Natural Language & Linguistic Theory

, Volume 34, Issue 1, pp 1–51 | Cite as

Noun incorporation and phrasal movement



While we agree with Baker (2009) that noun incorporation (NI) is not a unified phenomenon cross-linguistically, we argue against his claim that head movement is still needed for NI in a number of languages (including Mohawk and Mapudungun). Our proposal is that NI involves phrasal movement. The motivation behind our proposal is that incorporated nominals can be much larger than bare roots with a structure incompatible with head movement. The empirical foundation for the phrasal movement claim comes primarily from Onondaga (qua Northern Iroquoian) and Ojibwe (qua Algonquian). In these languages, incorporated nouns appear with nominalizers and inflectional morphemes violating Baker’s (1996, 2003) Proper Head Movement Generalization. Our proposal about NI has important theoretical ramifications: while it has been popular to build words in polysynthetic languages in the syntax via head movement, we view “wordhood” and the polysynthetic properties of such languages as a phonological phenomenon (Déchaine 1999; Branigan et al. 2005; Compton and Pittman 2010).


Noun incorporation XP movement Head movement Proper head movement Nominalizers Roots Denominalization Polysynthesis Word formation Phases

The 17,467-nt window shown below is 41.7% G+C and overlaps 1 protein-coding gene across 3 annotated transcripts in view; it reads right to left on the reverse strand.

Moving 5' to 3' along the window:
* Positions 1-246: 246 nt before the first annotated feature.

We are grateful to Philomene Chegahno, Berdina Johnston, Donald Keeshig, Joanne Keeshig, Isabel Millette, Juanita Pheasant, Ernestine Proulx, and Ella Waukey for teaching us Ojibwe, and to Pauline Decontie, Joan Tenasco, Annette Smith, Mariette Buckshot, and Suzanne Odjick for teaching us Algonquin. Without them, the kind of research that we do would not be possible. Miigwech! We are also thankful to Alfred Keye, Barb Garlow, and Ruby Williams for teaching us Cayuga, and to Gloria Williams and Nora Carrier for teaching us Onondaga. Again, without their help, this research would not be possible. Our work on noun incorporation was presented at the University of York, the University of Minnesota, Cornell University, the University of Ottawa, the University of New Brunswick, Universidad Autónoma de Madrid, Mie University, McGill and Memorial University. We thank the audiences for their questions and comments. We also thank, with usual disclaimers, Gabriela Alboiu, Phil Branigan, Richard Compton, Rose-Marie Déchaine, Brandon J. Fry, Alana Johns, Bethany Lochbihler, Diane Massam, Glyne Piggott, Lisa Travis and Martina Wiltschko. Finally, we are indebted to the reviewers as well as the editor Marcel den Dikken for very useful comments and suggestions. This research was supported by the Social Sciences and Humanities Research Council 410-2011-2417 awarded to Eric Mathieu, and a Sogang University Research Grant of 2012 (201210040.01) awarded to Michael Barrie.


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Authors and Affiliations

  1. 1.Department of EnglishSogang UniversitySeoulRepublic of Korea
  2. 2.Department of LinguisticsUniversity of OttawaOttawaCanada

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